The author used Addams Family as an intext within the play, whereby, she mentioned the odd and morbidity in the Alison_x0092_s narrative and portrayed artistically in the play. For example, as a child the author found herself puzzling Addams cartoons in his books (Bechdel 34). She illustrated that these captions eluded her just the way the ironic problem of residential conformity puzzled her from her family. She reproduced these cartons using her artistic creativity. Therefore, this instance of a carton within another carton provides a reader with a comprehensive view of the author_x0092_s main idea. Additionally, she redraws one of her ancient pictures wearing black clothes, and she appears to be in mourning just like that Addams Family representation of Wednesday the daughter of Addams.
Another important intertext is a view of Sesame Street on TV _x0091_Bechdel is watching TV with her brothers_x0092_ (Bechdel 14). This intertextuality makes the artist discover the concept of sexuality because when she went to school, she started discovering her identity as a woman and believed that she was a lesbian. The concept of sexuality motivated her search, and she began reading literature about homosexuality. She then decided to change her identity to differentiate herself from her parents (Bechdel 108).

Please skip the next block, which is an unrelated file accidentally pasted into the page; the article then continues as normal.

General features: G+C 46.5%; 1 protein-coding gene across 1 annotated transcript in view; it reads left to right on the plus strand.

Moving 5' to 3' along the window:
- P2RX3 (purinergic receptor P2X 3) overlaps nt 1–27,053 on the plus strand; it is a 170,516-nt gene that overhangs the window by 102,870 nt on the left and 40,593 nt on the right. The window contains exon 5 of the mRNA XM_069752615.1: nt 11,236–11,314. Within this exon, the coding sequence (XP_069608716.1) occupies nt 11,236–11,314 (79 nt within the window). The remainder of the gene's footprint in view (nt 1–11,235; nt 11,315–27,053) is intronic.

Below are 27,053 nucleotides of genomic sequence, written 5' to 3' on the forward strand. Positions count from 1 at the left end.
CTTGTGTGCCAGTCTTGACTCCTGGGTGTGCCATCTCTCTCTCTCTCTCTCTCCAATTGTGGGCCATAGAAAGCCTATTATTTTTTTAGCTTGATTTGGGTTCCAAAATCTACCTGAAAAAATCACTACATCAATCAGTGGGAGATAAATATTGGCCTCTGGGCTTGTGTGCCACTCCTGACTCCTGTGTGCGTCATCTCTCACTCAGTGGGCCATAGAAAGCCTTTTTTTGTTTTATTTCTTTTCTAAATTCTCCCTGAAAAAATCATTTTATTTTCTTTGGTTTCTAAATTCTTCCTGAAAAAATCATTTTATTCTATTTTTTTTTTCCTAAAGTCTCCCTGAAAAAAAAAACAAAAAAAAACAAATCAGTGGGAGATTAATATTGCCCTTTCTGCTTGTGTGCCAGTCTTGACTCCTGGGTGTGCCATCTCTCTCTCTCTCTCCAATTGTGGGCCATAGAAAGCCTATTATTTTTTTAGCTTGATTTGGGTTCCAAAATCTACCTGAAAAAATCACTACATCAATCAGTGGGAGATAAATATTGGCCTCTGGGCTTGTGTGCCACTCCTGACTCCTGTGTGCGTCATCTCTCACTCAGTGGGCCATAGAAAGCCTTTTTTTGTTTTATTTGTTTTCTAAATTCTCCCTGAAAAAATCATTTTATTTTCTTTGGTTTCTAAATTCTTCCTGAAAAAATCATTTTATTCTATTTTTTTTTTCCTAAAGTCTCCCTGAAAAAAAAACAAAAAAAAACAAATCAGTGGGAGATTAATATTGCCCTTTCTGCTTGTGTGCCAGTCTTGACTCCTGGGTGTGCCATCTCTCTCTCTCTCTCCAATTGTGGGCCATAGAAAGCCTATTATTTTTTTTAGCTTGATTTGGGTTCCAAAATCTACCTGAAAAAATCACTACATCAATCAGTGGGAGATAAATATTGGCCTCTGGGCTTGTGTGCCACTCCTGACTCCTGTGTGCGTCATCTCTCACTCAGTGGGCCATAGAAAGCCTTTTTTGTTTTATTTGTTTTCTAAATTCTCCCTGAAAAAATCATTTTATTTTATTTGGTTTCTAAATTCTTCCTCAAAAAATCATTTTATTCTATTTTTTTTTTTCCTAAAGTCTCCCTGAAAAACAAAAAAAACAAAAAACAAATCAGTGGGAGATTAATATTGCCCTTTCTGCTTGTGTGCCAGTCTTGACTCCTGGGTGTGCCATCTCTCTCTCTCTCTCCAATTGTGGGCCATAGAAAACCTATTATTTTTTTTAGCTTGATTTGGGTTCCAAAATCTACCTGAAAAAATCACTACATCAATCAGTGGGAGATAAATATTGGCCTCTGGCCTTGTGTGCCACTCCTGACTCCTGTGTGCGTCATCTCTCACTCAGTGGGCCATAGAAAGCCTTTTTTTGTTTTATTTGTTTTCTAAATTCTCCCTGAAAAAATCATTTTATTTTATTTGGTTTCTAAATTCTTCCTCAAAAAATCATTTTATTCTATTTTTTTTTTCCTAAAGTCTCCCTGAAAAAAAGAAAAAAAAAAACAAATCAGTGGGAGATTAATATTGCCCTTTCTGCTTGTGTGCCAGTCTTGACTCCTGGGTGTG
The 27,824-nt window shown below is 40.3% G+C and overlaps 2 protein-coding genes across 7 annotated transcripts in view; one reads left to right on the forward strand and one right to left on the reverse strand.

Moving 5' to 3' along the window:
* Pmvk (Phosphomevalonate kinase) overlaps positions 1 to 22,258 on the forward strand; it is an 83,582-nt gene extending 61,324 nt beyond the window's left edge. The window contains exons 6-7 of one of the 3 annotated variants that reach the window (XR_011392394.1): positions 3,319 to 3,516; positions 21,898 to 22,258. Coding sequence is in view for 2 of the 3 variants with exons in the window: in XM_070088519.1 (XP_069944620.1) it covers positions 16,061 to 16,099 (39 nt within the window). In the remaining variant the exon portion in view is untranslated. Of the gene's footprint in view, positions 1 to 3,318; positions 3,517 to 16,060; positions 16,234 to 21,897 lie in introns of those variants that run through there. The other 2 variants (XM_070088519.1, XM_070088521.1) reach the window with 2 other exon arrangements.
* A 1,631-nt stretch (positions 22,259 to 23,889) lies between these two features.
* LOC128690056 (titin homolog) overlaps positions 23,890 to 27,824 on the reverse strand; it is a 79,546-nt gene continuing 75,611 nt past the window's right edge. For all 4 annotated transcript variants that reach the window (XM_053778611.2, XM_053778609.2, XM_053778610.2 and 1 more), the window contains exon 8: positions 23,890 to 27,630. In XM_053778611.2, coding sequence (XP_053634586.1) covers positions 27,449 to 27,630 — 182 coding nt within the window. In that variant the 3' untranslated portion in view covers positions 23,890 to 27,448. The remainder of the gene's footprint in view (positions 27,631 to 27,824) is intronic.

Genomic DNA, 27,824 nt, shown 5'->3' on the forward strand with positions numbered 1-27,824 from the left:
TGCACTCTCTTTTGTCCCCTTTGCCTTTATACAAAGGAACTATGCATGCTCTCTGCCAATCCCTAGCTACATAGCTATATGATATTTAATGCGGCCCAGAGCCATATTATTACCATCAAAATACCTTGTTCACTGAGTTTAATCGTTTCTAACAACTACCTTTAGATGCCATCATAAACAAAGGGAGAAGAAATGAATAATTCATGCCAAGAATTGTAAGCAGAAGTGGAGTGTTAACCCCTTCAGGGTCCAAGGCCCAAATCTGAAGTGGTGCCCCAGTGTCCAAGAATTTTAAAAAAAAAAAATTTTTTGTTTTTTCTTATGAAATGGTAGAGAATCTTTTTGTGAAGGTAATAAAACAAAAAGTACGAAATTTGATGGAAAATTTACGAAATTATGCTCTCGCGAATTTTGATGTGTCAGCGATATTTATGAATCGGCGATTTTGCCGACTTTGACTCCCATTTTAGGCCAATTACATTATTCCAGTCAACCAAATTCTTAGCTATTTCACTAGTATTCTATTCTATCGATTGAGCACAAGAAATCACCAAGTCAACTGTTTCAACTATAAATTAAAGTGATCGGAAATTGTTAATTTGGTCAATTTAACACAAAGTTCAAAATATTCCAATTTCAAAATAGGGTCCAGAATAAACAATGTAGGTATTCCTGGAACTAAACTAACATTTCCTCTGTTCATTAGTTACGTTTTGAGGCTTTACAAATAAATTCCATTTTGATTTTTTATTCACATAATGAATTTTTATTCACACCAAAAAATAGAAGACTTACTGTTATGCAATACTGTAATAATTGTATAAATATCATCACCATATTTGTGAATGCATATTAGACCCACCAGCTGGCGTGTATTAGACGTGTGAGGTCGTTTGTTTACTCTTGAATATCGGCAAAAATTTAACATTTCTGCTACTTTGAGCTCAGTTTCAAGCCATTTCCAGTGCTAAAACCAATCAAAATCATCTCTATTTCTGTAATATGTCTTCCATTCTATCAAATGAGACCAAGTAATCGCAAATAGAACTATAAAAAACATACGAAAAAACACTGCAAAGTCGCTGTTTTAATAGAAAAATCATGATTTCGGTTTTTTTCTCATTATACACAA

Additionally, Bechdel used It is a Wonderful Life film as an intertext in the play. For example, Bruce is displayed as having an irritable time as one of Alison_x0092_s brothers is assisting their father prepare a Christmas tree as the film plays in the background. His father got annoyed because he could not hold the tree upright. During this time, in the act where _x0091_Jimmy Stewart comes home one night and starts yelling at everyone_x0092_ is shown (Bechdel 11). The dialog of Bechdel_x0092_s father imitates that of Jimmy, who yells at people who are innocent and do not deserve his anger as well as frustration.
Finally, every chapter of the play has a title that is derived from Modernist fiction. The play is a tale of loss in objective reality because what the author knew about her parents was destroyed in the fun house mirrors as she grew, and literature became her way of discovering her identity.